Director Steven Soderbergh's new thriller Contagion opens in theaters this weekend. The film deconstructs the events that follow a global pandemic from multiple points of view. The world medical community desperately searches for a cure for the virus, as the government attempts to contain the panic and fear that has spread throughout the population, and an ordinary family struggles to navigate and survive the chaos.
With an all-star ensemble cast that includes Matt Damon; Jude Law; Laurence Fishburne; Gwyneth Paltrow; Kate Winslet and Marion Cotillard Contagion acts like a detective story in which the virus is the villain and the task is to both trace its origin and find a way to defeat it.
Stars Matt Damon, Laurence Fishburne and Jennifer Ehle were joined recently by screenwriter Scott Z. Burns (The Informant, The Bourne Ultimatum) and director Steven Soderbergh to talk about the film at a press conference in Los Angeles.
One of the first, and ultimately most frightening, things that Burns shared was that during the course of his research scientists told him that when it came to a viral outbreak such as the one depicted in Contagion, it is not a matter of if, but when.
"If you look at the medical records," Burns said to reporters "it ends up being every few hundred years that there is some kind of outbreak."
Fishburne added that when he was doing his research with a scientist at the Center For Disease Control for his role in the film that is was, "almost every day that there was a new disease the CDC is tracking and kind of keeping an eye on."
"Don't talk to anyone, don't touch anything"
One of the film's taglines is "don't talk to anyone, don't touch anything" and you may well find yourself with an overwhelming desire to wash your hands (repeatedly) and keep anyone with the fainest hint of a sniffle a football field's length away from you after the lights go back up in the theater.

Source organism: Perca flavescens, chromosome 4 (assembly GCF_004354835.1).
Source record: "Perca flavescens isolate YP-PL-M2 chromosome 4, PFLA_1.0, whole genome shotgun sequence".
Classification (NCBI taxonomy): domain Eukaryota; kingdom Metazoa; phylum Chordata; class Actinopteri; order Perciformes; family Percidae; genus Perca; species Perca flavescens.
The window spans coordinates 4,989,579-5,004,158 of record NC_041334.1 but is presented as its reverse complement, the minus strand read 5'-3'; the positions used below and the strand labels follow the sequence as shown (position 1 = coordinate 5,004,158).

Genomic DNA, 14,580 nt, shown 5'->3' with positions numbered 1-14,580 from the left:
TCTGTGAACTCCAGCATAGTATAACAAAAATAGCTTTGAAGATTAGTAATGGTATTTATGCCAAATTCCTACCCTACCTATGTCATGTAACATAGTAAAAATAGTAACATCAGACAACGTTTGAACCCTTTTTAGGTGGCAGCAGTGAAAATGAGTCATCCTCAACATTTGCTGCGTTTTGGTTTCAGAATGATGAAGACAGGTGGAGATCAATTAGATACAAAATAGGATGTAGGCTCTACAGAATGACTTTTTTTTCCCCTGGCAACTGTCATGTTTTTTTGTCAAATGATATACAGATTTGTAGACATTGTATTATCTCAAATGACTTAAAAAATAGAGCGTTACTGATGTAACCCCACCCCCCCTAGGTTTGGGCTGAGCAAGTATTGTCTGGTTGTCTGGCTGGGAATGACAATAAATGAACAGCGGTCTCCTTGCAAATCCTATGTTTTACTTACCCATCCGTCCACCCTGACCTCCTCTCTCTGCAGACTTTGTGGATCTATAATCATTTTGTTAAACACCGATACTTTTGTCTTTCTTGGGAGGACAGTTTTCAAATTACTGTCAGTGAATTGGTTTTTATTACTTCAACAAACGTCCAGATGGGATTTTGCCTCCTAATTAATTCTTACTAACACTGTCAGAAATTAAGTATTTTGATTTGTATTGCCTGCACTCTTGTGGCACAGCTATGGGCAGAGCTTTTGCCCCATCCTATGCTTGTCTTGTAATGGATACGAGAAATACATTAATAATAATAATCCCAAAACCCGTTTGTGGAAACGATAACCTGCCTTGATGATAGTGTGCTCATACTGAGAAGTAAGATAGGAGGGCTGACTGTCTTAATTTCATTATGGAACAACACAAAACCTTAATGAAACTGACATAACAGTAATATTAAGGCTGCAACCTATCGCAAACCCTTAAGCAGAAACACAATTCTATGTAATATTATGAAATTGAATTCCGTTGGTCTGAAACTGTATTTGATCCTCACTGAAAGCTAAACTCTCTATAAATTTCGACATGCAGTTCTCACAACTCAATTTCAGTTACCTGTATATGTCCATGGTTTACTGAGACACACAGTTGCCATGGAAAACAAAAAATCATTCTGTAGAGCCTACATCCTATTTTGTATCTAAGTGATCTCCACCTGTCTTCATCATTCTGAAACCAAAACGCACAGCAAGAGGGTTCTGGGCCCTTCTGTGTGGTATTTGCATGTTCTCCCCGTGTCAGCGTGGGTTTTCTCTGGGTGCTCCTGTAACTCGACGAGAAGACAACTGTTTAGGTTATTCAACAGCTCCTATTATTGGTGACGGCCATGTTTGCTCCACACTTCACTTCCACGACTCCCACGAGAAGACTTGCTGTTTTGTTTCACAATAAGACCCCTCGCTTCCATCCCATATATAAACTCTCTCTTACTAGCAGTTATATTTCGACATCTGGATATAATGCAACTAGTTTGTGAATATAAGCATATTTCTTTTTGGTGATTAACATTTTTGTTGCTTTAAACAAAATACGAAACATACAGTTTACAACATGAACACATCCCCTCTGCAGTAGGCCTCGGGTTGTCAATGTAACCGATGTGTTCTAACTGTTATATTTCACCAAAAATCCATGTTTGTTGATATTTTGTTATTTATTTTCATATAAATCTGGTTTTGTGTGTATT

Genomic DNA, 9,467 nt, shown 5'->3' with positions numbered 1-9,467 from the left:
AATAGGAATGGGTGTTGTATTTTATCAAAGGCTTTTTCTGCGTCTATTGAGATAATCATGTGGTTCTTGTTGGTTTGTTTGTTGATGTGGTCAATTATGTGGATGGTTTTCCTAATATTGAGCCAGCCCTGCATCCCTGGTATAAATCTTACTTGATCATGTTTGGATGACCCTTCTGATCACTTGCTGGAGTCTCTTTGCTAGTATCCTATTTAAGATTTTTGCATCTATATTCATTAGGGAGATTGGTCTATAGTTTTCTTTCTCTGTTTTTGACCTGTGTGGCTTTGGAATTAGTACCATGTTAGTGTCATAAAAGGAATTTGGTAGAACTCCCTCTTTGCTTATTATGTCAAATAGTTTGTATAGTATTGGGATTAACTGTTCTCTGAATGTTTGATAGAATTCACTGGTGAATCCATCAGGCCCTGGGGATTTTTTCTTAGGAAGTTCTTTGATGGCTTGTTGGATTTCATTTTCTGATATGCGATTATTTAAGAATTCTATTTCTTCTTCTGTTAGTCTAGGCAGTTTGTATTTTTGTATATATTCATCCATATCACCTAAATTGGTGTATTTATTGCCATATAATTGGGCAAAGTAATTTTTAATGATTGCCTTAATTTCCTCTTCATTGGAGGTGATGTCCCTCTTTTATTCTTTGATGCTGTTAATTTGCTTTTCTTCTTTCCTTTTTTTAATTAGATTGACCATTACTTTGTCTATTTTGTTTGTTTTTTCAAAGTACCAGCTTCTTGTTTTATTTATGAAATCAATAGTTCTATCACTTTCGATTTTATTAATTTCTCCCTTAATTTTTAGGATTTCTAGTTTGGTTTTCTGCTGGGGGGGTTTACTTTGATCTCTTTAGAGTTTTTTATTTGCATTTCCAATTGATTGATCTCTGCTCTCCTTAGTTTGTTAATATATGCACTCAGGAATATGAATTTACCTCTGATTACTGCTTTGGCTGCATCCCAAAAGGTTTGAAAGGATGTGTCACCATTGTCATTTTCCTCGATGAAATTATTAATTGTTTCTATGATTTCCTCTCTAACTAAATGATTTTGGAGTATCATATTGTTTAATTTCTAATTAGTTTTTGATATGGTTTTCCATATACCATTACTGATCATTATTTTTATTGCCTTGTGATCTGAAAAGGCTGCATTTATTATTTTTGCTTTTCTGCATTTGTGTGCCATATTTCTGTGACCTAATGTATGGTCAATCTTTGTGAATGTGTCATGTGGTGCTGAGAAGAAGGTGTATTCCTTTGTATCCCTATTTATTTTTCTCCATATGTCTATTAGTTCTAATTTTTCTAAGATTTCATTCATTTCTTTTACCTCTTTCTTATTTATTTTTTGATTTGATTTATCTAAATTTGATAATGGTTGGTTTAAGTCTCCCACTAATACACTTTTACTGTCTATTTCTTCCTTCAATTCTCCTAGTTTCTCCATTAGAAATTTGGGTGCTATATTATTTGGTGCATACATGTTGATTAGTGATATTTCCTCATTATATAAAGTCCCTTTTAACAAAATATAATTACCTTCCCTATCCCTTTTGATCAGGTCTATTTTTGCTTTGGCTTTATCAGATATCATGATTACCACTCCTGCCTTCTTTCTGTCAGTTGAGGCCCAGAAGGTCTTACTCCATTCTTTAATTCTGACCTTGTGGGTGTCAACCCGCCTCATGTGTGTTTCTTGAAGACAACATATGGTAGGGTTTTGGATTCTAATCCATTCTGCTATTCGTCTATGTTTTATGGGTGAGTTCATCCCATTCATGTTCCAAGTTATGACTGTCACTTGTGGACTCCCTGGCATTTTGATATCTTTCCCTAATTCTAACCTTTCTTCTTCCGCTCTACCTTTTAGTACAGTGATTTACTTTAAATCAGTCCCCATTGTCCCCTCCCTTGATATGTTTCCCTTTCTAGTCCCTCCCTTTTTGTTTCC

The story was in fact inspired by a moment in The Informant where Scott Bakula's character coughs while he is on the phone with Matt Damon's character, causing Damon to rant about the possibility of being made ill. The exchange stayed with Burns, who felt drawn to the idea of creating a film about a pandemic that was grounded in a sense of realism. It is that very sense of realism that makes Contagion so disturbing. Even as I type, I imagine a thousand little creatures crawling across my keyboard just waiting for the chance to go toe-to-toe with my immune system.
Director Steven Soderbergh has said that now that he has made Contagion he will forever be conscious of the silent threat that strangers pose with their potential cooties. Sitting in the press conference he confessed that he was very aware when people had touched the microphones in front of him and joked about wiping down the lip balm the make-up artist handed to him. The director added that as much as he was affected, he found it fun to watch others become germaphobic as well. Noting that it was a kick "during previews to watch the lights come up and four hundred people realize that they're next to a bunch of strangers and they'd touched everything -- you could tell they weren't happy."
He paused to ask the audience if they were prepared with disaster kits, and seeing that in fact, very few were, scolded with "wow not many, that's shocking, we're in Los Angeles...I'm ready."